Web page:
is a principle of right and of law, and therefore of necessity."

Pomeroy, ** Introduction to the Constitutional Law of the
United States," third edition, 503, Section 743:

Strip the National Government of an authority to apply a sanction
commensurate with its power to legislate, and just so far we subtract
from that legislation the necessary element of a command. Strip the
Government of the ability to make that sanction supreme, and we
equally invalidate the authority of the legislative utterance. This
attribute of supremacy would be destroyed by permitting the state
courts, for example, to decide upon the effect of national laws> and
by making their decisicms in the particular State where made of an
equal authority with those pronounced upon the same subject by the
national judges. This difficulty thus to be apprehended fnnn the action
of state tribunals could only be prevented in one of two ways— either
by removing from them the power to decide at all upon rights and
duties which spring from the national legislation and conferring the
fimction exclusively upon the United States courts, or by permitting
the state judiciary to exercise a jurisdiction in such cases, but making
that jurisdiction subordinate to the authority of the national courts
and rendering the local decisions reviewable by the United States
judges, who could in this maimer enforce their attribute of supremacy
in relation to the matters under consideration.

In theory the former of these plans would have been the more simple
and perfect But it was perhaps best, from some motives of expediency,
that the Constitution should not expressly determine between these two
methods, but should clothe Congress with the power of making such a
choice of the alternatives as should be found to promote the convenience
of the people. Congress possesses such an authority; it might make all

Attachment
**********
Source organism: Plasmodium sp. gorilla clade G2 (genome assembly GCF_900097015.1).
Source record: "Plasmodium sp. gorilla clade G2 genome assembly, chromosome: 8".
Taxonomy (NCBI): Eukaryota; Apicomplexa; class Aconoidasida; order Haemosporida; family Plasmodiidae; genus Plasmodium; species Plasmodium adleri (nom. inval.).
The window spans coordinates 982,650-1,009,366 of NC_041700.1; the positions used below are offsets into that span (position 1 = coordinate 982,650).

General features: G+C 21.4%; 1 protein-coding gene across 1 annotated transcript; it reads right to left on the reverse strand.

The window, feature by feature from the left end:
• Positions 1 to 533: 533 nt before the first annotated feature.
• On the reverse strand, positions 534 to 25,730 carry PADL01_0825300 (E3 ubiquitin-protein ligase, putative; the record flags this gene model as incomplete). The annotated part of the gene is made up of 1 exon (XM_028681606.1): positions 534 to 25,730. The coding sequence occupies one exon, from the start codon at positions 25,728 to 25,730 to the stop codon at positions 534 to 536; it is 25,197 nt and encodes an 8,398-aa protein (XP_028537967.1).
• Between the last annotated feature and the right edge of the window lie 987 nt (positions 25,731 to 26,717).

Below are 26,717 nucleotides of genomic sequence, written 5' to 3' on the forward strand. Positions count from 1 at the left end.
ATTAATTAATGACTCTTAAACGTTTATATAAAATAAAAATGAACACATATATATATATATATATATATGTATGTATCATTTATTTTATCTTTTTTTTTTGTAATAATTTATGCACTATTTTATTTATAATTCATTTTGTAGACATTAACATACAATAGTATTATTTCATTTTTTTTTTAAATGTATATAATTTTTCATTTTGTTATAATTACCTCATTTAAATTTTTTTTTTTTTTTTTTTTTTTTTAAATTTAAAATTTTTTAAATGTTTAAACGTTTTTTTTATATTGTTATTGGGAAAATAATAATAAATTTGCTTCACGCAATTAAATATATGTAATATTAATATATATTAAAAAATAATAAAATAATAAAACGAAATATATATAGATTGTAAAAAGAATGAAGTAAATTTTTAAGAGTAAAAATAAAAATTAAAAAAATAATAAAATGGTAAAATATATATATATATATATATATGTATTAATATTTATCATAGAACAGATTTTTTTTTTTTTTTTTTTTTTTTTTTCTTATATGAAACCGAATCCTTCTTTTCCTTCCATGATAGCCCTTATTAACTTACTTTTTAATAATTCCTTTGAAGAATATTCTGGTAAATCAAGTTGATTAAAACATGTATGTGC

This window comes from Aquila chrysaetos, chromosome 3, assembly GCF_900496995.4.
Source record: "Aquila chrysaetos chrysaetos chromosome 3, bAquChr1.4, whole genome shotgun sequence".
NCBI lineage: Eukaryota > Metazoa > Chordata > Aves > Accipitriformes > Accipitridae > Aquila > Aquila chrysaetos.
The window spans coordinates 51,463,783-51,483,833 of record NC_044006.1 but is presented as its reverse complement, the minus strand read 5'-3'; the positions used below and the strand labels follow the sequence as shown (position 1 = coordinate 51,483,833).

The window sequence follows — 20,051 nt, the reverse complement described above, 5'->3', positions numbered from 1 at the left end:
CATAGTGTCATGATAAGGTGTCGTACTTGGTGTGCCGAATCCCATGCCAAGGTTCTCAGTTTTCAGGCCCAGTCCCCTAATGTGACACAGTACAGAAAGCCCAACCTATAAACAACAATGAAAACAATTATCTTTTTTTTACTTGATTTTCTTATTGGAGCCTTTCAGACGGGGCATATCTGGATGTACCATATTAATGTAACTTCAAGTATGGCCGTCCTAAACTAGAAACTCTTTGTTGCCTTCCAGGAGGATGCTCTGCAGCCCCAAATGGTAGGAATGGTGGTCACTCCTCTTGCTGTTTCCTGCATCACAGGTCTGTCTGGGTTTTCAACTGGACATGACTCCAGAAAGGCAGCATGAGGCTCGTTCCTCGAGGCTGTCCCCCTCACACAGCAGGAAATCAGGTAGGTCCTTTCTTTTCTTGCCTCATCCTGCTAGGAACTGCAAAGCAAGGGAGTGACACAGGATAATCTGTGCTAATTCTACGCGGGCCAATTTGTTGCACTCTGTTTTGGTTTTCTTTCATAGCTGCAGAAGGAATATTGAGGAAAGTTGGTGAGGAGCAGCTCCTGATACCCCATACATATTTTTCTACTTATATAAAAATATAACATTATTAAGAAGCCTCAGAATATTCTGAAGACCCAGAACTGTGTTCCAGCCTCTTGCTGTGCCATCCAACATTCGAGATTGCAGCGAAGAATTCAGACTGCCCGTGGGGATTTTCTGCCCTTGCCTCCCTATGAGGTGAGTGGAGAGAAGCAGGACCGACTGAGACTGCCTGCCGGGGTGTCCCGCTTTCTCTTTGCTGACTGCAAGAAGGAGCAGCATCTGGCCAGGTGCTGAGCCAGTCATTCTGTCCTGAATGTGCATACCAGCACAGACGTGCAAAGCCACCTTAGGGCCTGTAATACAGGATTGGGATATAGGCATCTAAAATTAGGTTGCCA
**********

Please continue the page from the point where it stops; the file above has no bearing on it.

this jurisdiction exclusive in the national courts, but has done so only
in particular cases; it might suffer the state tribunals to exercise a
complete concurrent power, subject to an equally complete liability to
review, but has done so only to a limited extent. Whether Congress
shall adopt one or the other alternative is a mere question of policy; it
may do either. ♦ ♦ ♦

The Supreme Court of the United States, in Teal v. Fulton
(53 U. S., 292), referring to this subject, said:

We will add that the legislation of Congress immediately after the
Constitution was carried into operation confirms the conclusion of the
learned judge. We find in the twenty-fifth section of the judiciary act



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APPENDIX B. 587

of 1769, under which this case is before us, that sueh a ooncurrent
jurisdiction in the oourts of the States and the United States was
contemplated, for its first provision is for a review of eases adjudicated
in the forum, "where is drawn in question the validity of a treaty or a
statute of, or an authority exercised by, the United States, and the
decision is against their validity."

The Supreme Court of the United States decided in this
case of Teal v. Pulton, that a state court had jurisdiction to
try an action brought against a postmaster who refused to
deliver a newspaper on which there was **an initial" unless
the addressee would pay letter postage, the action being
founded on the thirteenth and thirtieth sections of the act of
Congress passed in 1825 forbidding a writing or memorandum
on a newspaper or other printed matter, pamphlet, or maga-
zine transmitted by maiL The court said, Mr. Justice Wayne
delivering the opinion :

But it is said that the oourts of New York had not juris^ction io
try the case. The objection may be better answered by reference to the
laws of the United States in respect to the services to be rendered in
the transmission of letters and newspapers by mail and by the Con-
stitution of the United States than it can by any general reasoning
upon the ooncurrent civil jurisdiction of the oourts of the United States
and the courts of the States, or concerning the exclusive jurisdictitMi
given by the Constitution to the former.

The United States undertakes, at fixed rates of postage^ to convey
letters and newspapers for those to whom they are directed and the